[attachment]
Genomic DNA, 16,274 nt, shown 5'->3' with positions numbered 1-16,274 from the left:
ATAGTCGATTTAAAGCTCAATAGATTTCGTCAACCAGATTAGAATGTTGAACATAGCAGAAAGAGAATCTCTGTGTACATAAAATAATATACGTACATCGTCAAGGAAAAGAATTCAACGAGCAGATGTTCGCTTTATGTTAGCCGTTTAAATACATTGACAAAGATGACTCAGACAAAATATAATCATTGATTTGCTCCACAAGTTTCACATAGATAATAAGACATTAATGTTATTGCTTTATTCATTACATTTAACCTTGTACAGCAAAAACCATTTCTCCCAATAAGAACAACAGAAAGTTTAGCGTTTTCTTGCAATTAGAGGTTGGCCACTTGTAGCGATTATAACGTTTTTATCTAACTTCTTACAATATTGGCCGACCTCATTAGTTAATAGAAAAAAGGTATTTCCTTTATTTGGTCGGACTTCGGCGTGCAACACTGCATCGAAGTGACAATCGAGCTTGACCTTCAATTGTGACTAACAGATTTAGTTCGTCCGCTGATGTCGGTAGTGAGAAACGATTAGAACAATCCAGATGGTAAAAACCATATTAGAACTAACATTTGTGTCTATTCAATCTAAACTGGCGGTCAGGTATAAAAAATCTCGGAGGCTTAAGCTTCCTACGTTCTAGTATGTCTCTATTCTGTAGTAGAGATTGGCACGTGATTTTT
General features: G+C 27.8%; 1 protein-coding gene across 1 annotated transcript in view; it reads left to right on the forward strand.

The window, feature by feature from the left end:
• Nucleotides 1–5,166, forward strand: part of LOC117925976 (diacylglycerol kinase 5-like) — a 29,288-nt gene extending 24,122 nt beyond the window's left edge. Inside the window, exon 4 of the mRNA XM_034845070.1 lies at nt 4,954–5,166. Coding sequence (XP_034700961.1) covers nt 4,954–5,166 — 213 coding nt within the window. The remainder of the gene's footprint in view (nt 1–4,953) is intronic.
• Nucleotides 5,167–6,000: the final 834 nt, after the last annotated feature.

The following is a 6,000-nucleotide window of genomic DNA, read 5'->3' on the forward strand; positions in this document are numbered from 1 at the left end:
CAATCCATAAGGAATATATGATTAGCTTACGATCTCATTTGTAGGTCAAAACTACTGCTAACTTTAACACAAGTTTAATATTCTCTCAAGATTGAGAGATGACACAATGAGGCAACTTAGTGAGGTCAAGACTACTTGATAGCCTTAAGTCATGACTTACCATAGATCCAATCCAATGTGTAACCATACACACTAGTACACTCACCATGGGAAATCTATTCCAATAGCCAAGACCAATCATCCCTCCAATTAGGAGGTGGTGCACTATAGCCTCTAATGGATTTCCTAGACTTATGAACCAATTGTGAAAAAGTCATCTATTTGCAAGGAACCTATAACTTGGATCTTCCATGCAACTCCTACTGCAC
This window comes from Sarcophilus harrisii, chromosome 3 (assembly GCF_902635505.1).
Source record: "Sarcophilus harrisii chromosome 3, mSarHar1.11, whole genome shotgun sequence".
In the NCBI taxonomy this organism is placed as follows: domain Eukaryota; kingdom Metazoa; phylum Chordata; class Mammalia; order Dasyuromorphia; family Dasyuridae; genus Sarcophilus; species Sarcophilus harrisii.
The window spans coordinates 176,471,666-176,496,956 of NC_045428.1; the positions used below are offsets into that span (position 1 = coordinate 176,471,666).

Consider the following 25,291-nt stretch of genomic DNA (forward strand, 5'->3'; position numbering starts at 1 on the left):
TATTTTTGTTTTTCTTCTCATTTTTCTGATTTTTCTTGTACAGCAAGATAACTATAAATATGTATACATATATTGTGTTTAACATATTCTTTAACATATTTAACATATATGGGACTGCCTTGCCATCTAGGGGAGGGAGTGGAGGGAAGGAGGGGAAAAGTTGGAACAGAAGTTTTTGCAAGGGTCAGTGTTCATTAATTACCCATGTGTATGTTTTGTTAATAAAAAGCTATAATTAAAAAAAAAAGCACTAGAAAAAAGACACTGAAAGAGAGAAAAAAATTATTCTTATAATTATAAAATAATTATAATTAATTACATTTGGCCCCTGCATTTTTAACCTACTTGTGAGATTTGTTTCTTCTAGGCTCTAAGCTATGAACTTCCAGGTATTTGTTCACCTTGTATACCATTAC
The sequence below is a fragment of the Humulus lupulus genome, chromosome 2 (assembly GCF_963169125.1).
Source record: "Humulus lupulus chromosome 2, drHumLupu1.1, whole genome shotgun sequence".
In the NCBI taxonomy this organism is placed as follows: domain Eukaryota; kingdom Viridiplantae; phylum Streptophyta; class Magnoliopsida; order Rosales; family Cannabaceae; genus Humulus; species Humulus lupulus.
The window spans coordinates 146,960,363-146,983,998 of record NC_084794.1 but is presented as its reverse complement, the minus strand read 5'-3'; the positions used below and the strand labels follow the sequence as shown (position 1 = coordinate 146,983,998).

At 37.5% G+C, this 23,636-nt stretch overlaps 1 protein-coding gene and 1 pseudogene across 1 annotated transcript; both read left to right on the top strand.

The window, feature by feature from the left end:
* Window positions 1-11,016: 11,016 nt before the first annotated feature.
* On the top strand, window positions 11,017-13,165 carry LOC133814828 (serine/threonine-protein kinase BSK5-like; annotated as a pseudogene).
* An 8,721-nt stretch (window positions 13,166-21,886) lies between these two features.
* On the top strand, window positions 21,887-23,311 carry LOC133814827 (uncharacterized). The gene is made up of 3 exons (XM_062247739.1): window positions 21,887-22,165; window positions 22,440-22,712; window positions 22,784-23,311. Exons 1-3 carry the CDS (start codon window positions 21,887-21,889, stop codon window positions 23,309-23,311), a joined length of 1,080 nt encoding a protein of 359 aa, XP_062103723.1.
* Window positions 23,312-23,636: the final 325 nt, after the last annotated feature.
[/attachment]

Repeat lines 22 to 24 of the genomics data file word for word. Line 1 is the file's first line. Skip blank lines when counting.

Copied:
* On the top strand, window positions 11,017-13,165 carry LOC133814828 (serine/threonine-protein kinase BSK5-like; annotated as a pseudogene).
* An 8,721-nt stretch (window positions 13,166-21,886) lies between these two features.
* On the top strand, window positions 21,887-23,311 carry LOC133814827 (uncharacterized). The gene is made up of 3 exons (XM_062247739.1): window positions 21,887-22,165; window positions 22,440-22,712; window positions 22,784-23,311. Exons 1-3 carry the CDS (start codon window positions 21,887-21,889, stop codon window positions 23,309-23,311), a joined length of 1,080 nt encoding a protein of 359 aa, XP_062103723.1.